How to make a bed

April26 001


So, I  made a HUGE mistake about 3 years ago. I don’t know what I was thinking but I decided to plant 20 little raspberry plants right in the middle of my vegetable garden.  It was nice rich soil and they would do very well there. That was the mistake.  They did so well that’s practically all I had in the garden as 20 plants turned to 40 then….. you get the picture.   So I decided to give them a new home where they could live all alone and that we could mow around so they wouldn’t spread any further.  It was very simple easy and fast and this is how you do it.



First step is get some corrugated cardboard.  I got some at my boys school and I also raided the recycling at a local store. You can  use newspaper as long as you use it about 6 layers thick. Next mark out your bed and if it is in the lawn like mine, cut the grass as short as possible.  Lay down the cardboard making sure to overlap to prevent growth through the cracks. Then give it a good soaking.  This will expedite the softening of the cardboard making it easier to plant.


Next add about 4″-6″ of compost all over the cardboard.

Rake it evenly and water again just to settle it down.  Then leave it for a few days allowing the grass to die and for the worms to work their magic. When you go to plant you can rake back the compost where the plant is going.  If the cardboard is still fairly hard you can take a knife and cut a small x in it. Plant your plant and cover back up.  Next I would add a good layer of mulch to top it all off.  You can use anything you like such as wood chips, bark mulch or straw depending on what you have on hand and what you are planting. I’m using bark mulch but if it were blueberries I would use chips or sawdust.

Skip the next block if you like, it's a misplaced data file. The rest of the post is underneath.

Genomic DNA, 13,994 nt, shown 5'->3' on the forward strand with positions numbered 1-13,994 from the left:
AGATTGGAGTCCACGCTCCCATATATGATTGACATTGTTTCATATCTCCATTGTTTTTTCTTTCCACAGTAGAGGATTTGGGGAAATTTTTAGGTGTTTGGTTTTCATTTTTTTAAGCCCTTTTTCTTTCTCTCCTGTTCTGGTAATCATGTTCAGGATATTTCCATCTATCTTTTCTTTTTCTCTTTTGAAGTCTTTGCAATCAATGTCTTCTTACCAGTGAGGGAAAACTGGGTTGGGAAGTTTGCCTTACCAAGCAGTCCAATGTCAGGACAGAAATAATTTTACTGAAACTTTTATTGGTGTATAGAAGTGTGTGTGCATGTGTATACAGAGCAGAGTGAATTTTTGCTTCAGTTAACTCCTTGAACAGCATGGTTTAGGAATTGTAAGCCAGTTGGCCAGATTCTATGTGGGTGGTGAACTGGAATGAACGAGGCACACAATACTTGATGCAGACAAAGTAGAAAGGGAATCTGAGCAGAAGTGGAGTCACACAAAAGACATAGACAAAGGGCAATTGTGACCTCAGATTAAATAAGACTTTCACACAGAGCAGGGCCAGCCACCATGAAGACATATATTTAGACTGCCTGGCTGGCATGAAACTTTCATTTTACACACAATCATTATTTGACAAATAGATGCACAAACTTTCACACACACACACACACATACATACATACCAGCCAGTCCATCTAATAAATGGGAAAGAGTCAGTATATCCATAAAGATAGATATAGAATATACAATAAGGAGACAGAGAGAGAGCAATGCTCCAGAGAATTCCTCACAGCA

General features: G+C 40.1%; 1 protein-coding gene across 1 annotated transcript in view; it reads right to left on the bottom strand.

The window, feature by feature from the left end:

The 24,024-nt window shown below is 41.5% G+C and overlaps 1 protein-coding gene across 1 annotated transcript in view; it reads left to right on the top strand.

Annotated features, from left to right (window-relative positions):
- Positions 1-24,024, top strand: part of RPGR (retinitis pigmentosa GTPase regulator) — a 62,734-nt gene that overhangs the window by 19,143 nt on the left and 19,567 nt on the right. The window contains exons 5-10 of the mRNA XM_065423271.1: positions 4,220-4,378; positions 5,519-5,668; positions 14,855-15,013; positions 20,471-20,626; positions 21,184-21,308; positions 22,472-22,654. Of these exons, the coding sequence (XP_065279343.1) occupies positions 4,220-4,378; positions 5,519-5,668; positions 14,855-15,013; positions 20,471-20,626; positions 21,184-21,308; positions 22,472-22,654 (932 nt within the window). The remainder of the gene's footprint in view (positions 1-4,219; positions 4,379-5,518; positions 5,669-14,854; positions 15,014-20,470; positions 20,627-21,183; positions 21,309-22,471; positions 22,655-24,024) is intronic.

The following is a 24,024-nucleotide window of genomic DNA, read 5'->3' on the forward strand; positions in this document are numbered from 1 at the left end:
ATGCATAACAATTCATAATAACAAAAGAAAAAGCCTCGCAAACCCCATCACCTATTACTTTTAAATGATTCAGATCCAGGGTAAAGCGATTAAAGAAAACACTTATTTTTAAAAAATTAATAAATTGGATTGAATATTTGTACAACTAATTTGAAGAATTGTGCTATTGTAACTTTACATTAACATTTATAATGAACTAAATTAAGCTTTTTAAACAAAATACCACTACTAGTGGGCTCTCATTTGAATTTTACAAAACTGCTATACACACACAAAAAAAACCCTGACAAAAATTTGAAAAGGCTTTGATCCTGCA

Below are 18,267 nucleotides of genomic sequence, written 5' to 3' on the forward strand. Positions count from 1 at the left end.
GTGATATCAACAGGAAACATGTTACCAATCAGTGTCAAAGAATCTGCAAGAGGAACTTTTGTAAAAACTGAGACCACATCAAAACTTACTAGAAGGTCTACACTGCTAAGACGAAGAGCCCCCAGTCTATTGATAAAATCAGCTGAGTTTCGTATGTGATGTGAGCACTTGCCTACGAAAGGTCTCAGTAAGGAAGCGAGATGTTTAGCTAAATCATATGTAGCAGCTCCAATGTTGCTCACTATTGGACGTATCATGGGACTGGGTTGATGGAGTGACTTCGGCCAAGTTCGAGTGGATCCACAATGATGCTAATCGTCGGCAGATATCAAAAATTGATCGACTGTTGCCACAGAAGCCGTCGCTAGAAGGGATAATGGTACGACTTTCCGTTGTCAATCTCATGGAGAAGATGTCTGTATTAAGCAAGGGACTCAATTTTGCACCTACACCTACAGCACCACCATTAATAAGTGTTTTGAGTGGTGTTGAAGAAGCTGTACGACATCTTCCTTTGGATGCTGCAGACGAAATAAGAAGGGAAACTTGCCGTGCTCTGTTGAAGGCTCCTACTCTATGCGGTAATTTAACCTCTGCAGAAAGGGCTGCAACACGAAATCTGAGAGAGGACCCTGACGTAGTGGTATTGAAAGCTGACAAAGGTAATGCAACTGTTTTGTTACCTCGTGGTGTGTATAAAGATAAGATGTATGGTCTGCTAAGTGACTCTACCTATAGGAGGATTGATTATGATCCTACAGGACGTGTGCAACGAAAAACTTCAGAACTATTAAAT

Speaking of blueberries I have now decided that I need a new bed for more of these but I probably won’t have time to get it all planted till at least fall if not next spring. So what I’m going to do is make the bed the same way except if I need to I can use some material that is not fully composted.  I could use fresh grass clippings or animal manure that was yet to be broken down.  Then I can  mulch it and just leave it until I’m ready to plant.

This is a very good way to make beds as there is no ripping up layers of sod and soil.  It keeps the beneficial bacteria, fungi, nematodes and earthworms from being disturbed or harmed so that when you plant there is a  much healthier foundation for your plants.

Now I’ve been thinking that I could use a bed for asparagus too.  Maybe some cranberries and more strawerries.  I need more cardboard.




April 28th, 2013

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